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Related to expels: exudes
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expel (someone or something) from (something)

1. To send or force someone from a place or area. The librarian promptly expelled those chatty girls from the building. If you keep getting into fights with your classmates, you might just get expelled from school.
2. To spew something out of something. The factory expelled smoke from its smokestacks.
See also: expel
Farlex Dictionary of Idioms. © 2022 Farlex, Inc, all rights reserved.

expel someone from something

to force someone to leave something or some place; to eject someone from something or some place. The two men expelled the fighters from the tavern. Ken was expelled from school for disciplinary reasons
See also: expel

expel something from something

to force or eject something out of something. The machine expelled cup after cup from its opening. The volcano expelled huge globs of molten lava.
See also: expel

squeeze something out of something

 and squeeze something out
to press something until something is expelled from something. Claire squeezed some toothpaste out of the tube. She squeezed out some toothpaste.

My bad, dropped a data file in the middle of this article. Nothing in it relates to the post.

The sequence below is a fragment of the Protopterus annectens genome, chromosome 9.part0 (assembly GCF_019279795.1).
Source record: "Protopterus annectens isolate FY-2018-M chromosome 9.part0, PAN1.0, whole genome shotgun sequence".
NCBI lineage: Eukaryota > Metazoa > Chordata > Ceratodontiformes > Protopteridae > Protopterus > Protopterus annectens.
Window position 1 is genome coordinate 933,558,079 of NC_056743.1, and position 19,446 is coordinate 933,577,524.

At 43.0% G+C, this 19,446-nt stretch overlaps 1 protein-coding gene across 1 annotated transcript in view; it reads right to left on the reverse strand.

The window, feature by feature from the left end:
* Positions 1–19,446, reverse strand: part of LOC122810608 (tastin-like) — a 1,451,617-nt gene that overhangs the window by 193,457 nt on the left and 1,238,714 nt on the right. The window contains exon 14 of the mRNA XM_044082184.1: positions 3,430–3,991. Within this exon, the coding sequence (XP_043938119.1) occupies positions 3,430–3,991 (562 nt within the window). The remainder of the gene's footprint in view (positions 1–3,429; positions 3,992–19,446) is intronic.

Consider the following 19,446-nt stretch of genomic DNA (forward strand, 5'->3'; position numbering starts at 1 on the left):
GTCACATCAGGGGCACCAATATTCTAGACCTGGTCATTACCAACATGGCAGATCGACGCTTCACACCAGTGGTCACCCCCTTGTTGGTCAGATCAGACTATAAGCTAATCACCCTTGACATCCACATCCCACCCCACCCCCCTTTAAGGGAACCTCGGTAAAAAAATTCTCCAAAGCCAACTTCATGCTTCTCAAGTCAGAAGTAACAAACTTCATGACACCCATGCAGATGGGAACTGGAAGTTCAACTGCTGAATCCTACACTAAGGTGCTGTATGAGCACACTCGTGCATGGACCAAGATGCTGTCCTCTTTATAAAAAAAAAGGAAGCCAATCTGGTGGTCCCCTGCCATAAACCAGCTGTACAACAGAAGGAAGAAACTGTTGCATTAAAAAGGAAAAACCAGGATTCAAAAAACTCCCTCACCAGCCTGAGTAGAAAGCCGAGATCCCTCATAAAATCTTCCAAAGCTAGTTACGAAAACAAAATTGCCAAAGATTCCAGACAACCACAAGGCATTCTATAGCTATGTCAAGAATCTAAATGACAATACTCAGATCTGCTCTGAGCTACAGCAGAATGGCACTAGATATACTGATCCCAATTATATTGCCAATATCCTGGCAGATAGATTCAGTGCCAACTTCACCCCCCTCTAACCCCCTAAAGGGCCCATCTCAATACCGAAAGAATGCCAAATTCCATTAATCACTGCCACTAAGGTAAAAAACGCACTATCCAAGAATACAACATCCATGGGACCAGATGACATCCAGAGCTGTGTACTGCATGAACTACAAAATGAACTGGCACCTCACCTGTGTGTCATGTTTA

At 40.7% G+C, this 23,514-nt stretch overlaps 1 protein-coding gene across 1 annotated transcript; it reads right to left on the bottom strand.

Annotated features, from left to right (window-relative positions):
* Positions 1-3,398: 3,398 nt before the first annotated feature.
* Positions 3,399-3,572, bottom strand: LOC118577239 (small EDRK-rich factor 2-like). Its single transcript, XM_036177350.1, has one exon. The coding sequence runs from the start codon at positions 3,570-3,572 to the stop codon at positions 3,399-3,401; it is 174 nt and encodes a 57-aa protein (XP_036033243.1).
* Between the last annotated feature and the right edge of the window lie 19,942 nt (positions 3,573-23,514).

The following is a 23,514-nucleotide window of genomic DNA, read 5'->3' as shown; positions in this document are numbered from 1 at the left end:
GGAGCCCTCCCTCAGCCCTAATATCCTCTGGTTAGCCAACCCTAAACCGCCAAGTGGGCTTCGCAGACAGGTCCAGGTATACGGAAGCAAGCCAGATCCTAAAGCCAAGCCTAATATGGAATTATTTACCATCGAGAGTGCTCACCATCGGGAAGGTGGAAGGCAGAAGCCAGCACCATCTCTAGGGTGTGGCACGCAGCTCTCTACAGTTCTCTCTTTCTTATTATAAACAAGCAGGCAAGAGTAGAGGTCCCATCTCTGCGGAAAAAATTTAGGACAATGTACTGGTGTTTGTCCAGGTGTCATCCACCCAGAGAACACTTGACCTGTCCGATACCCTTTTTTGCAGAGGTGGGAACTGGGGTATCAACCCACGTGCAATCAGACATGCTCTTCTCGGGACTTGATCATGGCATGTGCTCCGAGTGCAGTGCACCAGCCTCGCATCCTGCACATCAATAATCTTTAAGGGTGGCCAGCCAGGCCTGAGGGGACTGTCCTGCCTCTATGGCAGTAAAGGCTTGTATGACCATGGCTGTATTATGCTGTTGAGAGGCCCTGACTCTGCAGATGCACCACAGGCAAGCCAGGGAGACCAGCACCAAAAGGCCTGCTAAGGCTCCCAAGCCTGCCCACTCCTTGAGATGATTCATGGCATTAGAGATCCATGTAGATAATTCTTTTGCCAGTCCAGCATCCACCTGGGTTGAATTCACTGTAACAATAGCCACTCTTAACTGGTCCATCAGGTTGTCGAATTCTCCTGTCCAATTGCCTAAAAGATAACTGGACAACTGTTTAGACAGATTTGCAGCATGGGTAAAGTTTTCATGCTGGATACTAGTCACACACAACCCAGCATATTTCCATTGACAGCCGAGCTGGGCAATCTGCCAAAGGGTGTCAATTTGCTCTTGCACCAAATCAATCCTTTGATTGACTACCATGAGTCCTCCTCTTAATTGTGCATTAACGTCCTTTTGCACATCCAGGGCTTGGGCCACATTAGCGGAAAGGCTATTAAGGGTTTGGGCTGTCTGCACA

See also: of, out, squeeze
McGraw-Hill Dictionary of American Idioms and Phrasal Verbs. © 2002 by The McGraw-Hill Companies, Inc.
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References in periodicals archive ?
Instead of ejecting the gas equally in all directions, the star expels the material asymmetrically, just as the sun does during localized storms.
Iran responded with a loud threat to expel a Bahraini diplomat--but a month has now passed and Iran has done nothing to carry out its threat.
Models suggest that each gram of gas that a comet expels takes with it about 2 grams of dust.
But farther from the sun, where temperatures are too low to convert frozen water directly into vapor (a change of phase known as sublimation), some comets still manage to flaunt a tail or expel a jet of gas and dust.
Well before water ice becomes warm enough to vaporize, it changes its structure to a more ordered, crystalline form that expels such trapped molecules.
Because it coexists, this amorphous type may allow comets to retain at surprisingly high temperatures--greater than 150 kelvins -- some of the trapped gases that crystalline water ice would normally expel, they note.